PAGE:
Treatment compliance is the most important factor for predicting a successful outcome in amblyopia treatment. Electronic applications have been successfully employed in other medical conditions in an effort to improve compliance. Aim: To determine whether a smartphone medical adherence application (app) (RxmindMe® Prescription/Medicine Reminder and Pill Tracker) may be successfully incorporated into the treatment plan of patients 3–7 years of age who have not previously been treated for amblyopia. Methods: Children 3–7 years of age were randomized to receive electronic reminders (reminders group) or standard instructions (control group). Visual acuity and compliance with treatment was assessed at the first follow-up visit. The child’s adherence with the prescribed treatment was calculated as the reported number of hours of patching performed divided by the number of hours prescribed or compliance percentage. The validated “Amblyopia Treatment Index Parental Questionnaire” was administered to the parent/guardian to assess any differences in the compliance subscale between the two treatment groups. Any difficulties encountered with the use of the reminder app were also recorded at the follow-up visit. Results: Twenty-four participants were enrolled. Twelve participants in the reminder group (eight female, four male; mean age 4.5 ± 1.3) were compared with 12 participants in the control group (five female, seven male; mean 4.8 ± 1.1). No significant differences were found between the two groups in terms of age (p = 0.62), gender (p = 0.22), or degree of amblyopia at the start of treatment (p = 0.99). Eleven of 12 participants in the reminders group were able to incorporate the reminder app into amblyopia treatment. No participant reported malfunction of the alarm portion of the reminder app. There was no significant difference seen in degree of visual acuity improvement, reported percentage compliance or effect on the compliance subscale as assessed by the ATI questionnaire. Several participants reported the app to be “helpful” in initiating treatment. Conclusion: Our findings indicate that use of a smartphone app is feasible in this patient population. Targeting the app to specific patient demographics or when difficulty with compliance is encountered needs to be further investigated.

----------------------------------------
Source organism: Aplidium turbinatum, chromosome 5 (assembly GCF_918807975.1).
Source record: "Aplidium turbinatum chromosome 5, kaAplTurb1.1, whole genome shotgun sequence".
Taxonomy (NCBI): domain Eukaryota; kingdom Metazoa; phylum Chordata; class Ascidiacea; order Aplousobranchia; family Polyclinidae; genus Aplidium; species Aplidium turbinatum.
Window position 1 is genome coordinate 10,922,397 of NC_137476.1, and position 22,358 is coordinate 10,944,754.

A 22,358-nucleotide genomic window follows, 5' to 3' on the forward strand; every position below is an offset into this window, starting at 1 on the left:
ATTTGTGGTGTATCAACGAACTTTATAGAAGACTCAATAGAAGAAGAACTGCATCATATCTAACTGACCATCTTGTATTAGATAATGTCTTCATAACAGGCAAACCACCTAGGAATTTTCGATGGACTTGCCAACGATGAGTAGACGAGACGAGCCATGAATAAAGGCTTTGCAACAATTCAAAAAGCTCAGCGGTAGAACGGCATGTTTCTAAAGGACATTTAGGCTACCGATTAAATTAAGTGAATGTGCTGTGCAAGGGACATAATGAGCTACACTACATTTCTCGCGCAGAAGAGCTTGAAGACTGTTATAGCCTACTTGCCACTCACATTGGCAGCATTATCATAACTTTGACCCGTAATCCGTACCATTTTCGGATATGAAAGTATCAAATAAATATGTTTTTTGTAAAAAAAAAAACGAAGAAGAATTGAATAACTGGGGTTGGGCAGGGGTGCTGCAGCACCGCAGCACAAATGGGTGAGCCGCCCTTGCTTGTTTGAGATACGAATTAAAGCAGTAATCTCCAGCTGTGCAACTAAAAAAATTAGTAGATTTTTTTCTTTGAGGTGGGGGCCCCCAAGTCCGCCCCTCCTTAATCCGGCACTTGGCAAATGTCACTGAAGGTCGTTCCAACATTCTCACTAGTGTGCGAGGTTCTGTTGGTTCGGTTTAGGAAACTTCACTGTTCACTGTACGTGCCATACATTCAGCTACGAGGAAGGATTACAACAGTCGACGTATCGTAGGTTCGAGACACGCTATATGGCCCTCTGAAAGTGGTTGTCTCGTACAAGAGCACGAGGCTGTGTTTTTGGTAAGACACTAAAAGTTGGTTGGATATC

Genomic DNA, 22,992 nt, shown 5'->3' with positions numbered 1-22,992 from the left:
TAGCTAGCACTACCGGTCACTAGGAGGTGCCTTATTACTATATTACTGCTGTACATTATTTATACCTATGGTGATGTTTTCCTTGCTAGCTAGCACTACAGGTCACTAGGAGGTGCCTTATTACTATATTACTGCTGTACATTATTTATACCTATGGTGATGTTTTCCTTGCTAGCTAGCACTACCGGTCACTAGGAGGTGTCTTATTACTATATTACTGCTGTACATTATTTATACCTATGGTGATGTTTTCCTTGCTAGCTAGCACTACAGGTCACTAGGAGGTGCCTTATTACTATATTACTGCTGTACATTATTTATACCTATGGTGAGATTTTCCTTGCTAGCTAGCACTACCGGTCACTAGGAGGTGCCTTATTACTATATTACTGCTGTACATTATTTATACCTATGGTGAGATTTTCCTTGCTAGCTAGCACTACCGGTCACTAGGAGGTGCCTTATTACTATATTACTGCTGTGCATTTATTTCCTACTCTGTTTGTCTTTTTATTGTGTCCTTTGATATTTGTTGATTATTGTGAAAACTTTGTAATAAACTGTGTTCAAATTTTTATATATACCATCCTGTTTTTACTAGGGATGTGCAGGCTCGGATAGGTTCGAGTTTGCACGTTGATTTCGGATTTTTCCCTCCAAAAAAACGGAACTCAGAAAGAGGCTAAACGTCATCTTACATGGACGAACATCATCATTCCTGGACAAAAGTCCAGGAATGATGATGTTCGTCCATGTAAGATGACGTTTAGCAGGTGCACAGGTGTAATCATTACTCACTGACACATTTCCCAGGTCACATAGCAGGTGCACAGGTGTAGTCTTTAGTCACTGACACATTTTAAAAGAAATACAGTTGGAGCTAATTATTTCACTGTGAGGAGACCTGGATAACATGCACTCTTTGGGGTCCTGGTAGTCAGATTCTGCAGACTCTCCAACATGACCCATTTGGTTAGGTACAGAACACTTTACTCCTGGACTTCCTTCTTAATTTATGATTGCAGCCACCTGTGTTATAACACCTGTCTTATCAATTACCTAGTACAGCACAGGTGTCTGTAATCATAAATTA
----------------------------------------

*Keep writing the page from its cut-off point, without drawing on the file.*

A pilot study using electronic reminders for amblyopia treatment

Vagge A.;
2018

Abstract

Treatment compliance is the most important factor for predicting a successful outcome in amblyopia treatment. Electronic applications have been successfully employed in other medical conditions in an effort to improve compliance. Aim: To determine whether a smartphone medical adherence application (app) (RxmindMe® Prescription/Medicine Reminder and Pill Tracker) may be successfully incorporated into the treatment plan of patients 3–7 years of age who have not previously been treated for amblyopia. Methods: Children 3–7 years of age were randomized to receive electronic reminders (reminders group) or standard instructions (control group). Visual acuity and compliance with treatment was assessed at the first follow-up visit. The child’s adherence with the prescribed treatment was calculated as the reported number of hours of patching performed divided by the number of hours prescribed or compliance percentage. The validated “Amblyopia Treatment Index Parental Questionnaire” was administered to the parent/guardian to assess any differences in the compliance subscale between the two treatment groups. Any difficulties encountered with the use of the reminder app were also recorded at the follow-up visit. Results: Twenty-four participants were enrolled. Twelve participants in the reminder group (eight female, four male; mean age 4.5 ± 1.3) were compared with 12 participants in the control group (five female, seven male; mean 4.8 ± 1.1). No significant differences were found between the two groups in terms of age (p = 0.62), gender (p = 0.22), or degree of amblyopia at the start of treatment (p = 0.99). Eleven of 12 participants in the reminders group were able to incorporate the reminder app into amblyopia treatment. No participant reported malfunction of the alarm portion of the reminder app. There was no significant difference seen in degree of visual acuity improvement, reported percentage compliance or effect on the compliance subscale as assessed by the ATI questionnaire. Several participants reported the app to be “helpful” in initiating treatment. Conclusion: Our findings indicate that use of a smartphone app is feasible in this patient population. Targeting the app to specific patient demographics or when difficulty with compliance is encountered needs to be further investigated.
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Utilizza questo identificativo per citare o creare un link a questo documento: http://hdl.handle.net/11567/954417
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